It was a while ago, but that one also had callback signals to an Application level that could cause throttling at a high level (where the App could make smarter decisions about how to handle a  data flow slowdown into the server.   This meant of course the packet driver needed some criteria to determine when to start alerting the Application layer.

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if you have the DF flag set, and your packet is larger than the MTU along the route to the destination... your packet will get dropped.

 
That is the point! You can easily use binary search to find a proper MTU to use for your entire path this way. You only need to stop on some reasonable multiple, say 128 or 64, so a few packets is all you need to get there.

Start with 2048. If it works, double it. If not, halve it. Then binary search until the difference between "works" and "doesn't work" is your search granularity size (such as 128.)

 

What if the path changes?

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What if the path changes?

 

Then you're either using a non-optimal (too small) MTU or it will drop, depending on whether the new route has a higher or lower MTU.

 

I would still go with 1280 for simplicity, or if you really want to do a MTU discovery, do your binary search between 1280 and 1500.

 

The reason being that 1280 is guaranteed by IPv6 (and every router that isn't in a museum is IPv6 capable, so it must have at least that MTU) but on the other hand you are not likely to get more than 1500 as this is what standard ethernet delivers, and there is "always some ethernet" in between you and the other computer. Unless everyone configures their cards and routers for jumbo frames, which probably won't happen.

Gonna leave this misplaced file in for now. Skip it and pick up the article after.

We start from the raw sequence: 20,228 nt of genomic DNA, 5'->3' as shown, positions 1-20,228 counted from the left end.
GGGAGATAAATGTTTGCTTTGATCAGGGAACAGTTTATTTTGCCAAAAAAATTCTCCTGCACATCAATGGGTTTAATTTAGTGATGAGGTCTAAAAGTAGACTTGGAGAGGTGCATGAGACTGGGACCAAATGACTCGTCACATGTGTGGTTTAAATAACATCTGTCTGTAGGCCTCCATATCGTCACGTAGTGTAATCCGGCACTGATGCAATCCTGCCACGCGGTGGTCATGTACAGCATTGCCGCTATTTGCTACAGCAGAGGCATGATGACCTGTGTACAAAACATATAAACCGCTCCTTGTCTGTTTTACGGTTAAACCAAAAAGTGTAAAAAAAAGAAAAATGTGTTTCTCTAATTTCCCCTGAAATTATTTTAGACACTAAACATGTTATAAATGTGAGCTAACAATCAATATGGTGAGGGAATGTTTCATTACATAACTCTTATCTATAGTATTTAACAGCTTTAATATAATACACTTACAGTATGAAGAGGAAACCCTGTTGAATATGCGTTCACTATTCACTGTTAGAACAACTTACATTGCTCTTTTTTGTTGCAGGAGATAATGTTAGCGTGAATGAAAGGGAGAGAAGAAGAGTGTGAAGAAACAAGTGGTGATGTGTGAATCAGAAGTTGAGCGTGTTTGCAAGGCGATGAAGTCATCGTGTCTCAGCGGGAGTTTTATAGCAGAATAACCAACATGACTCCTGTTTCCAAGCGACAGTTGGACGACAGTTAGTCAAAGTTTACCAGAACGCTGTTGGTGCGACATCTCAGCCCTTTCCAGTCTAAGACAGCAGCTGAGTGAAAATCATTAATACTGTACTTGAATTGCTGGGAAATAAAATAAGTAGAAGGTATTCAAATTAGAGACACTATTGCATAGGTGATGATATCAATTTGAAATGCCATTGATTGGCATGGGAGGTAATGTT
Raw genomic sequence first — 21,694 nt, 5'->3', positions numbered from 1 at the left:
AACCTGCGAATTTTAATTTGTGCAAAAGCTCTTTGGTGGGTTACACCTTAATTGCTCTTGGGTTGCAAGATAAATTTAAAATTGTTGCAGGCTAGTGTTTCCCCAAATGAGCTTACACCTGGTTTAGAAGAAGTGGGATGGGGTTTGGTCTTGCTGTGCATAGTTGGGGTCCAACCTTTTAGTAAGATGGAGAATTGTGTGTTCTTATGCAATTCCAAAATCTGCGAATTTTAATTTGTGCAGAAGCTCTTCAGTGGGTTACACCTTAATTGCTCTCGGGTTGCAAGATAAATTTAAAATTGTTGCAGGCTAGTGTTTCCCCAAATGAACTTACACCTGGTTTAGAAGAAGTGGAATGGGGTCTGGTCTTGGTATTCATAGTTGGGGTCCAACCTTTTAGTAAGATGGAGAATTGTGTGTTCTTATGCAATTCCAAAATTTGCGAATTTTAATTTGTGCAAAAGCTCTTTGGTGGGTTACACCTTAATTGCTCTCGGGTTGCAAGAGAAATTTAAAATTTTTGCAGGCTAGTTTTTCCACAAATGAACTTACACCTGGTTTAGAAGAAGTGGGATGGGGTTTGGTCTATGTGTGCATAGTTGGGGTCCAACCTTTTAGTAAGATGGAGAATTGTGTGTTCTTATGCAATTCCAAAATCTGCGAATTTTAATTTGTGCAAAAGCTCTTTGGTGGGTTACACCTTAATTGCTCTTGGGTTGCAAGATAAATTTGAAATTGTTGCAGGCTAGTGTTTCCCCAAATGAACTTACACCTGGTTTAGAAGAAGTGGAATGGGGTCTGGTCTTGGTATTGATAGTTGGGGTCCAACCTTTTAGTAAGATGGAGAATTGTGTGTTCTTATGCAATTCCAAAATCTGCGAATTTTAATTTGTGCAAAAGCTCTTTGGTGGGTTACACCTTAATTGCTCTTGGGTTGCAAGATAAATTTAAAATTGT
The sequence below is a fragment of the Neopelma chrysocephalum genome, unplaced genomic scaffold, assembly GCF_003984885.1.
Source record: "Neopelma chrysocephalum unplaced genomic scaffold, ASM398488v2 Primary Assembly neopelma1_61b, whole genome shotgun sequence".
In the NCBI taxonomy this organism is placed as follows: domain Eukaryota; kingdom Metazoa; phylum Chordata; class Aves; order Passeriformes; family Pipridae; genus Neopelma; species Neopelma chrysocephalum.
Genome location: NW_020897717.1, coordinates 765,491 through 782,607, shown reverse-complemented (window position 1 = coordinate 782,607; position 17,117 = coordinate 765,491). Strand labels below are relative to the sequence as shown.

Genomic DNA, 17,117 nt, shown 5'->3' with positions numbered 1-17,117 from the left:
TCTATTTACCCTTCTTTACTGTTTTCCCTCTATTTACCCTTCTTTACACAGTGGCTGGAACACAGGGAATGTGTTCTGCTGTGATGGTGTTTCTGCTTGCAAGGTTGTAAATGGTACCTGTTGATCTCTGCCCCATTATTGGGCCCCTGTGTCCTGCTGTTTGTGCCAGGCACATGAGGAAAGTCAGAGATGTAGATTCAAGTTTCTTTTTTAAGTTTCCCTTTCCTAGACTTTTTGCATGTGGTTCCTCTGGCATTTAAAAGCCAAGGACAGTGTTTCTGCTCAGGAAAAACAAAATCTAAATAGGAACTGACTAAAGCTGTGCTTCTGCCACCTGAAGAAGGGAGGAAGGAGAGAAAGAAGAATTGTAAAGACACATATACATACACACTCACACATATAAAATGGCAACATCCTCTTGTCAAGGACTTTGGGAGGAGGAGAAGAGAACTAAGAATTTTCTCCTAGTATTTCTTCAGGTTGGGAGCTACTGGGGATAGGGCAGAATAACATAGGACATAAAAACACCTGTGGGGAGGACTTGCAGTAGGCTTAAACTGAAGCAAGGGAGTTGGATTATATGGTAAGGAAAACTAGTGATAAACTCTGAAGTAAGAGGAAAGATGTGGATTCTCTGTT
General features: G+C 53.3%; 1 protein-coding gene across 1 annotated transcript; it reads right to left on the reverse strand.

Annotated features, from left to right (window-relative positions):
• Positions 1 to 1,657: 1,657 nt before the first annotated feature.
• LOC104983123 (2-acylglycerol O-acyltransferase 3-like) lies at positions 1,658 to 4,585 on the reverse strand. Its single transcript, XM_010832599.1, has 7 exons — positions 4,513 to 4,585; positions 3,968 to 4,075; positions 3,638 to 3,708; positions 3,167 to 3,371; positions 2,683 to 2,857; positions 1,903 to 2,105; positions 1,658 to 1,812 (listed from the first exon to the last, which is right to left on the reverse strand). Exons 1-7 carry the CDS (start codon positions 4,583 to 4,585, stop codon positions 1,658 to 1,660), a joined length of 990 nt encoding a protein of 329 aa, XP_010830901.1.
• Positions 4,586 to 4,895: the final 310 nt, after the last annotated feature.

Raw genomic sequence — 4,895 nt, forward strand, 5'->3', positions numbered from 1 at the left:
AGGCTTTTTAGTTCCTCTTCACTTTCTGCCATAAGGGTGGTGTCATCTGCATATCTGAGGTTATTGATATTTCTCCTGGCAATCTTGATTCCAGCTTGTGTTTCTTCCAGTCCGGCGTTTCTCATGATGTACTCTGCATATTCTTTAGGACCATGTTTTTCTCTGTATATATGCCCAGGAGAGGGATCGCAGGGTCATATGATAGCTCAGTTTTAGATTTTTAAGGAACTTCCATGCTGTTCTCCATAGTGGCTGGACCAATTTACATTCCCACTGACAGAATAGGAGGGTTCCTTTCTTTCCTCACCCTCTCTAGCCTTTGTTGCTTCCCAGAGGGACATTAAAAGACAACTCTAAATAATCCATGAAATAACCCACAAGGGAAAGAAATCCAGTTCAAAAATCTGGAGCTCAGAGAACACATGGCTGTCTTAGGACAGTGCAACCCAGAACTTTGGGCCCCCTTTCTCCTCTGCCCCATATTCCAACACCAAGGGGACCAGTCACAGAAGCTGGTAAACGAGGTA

Of course a granularity of 128 is way too coarse for such a small interval, especially since that would only leave the choice between 1280 and 1408. Note that 1280 is what the "start at 2048" binary search would eventually converge to, too (2048fail --->1024work ---> 1536fail ---> 1280work).

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Actually, once you've discovered the MTU, you don't use the DF bit anymore, so if the path changes, you may end up with IP fragmentation, but it will stil hopefully work well enough.

not likely to get more than 1500 as this is what standard ethernet delivers, and there is "always some ethernet" in between you and the other computer


Gigabit Ethernet and up typically supports jumbo frames, for 9,000 bytes per packet. On the other hand, ATM transmission packets are 53 bytes; 48 payload and 5 address. You're not going to avoid physical fragmentation there -- but at least that fragmentation is done on the physical layer, and "invisible" to the IP layer.

For 99.9% of games, I would suggest not worrying about it. If you're using TCP, don't worry -- just make sure you turn on TCP_NODELAY, and make sure you group your outgoing packets into a single send() call per network tick. For UDP games, pack your messages into a single UDP datagram per network tick, and because you don't want traffic to be too large (or the server will have a significant upstream bandwidth problem,) you don't want each UDP packet per player to be bigger than 1280 bytes anyway.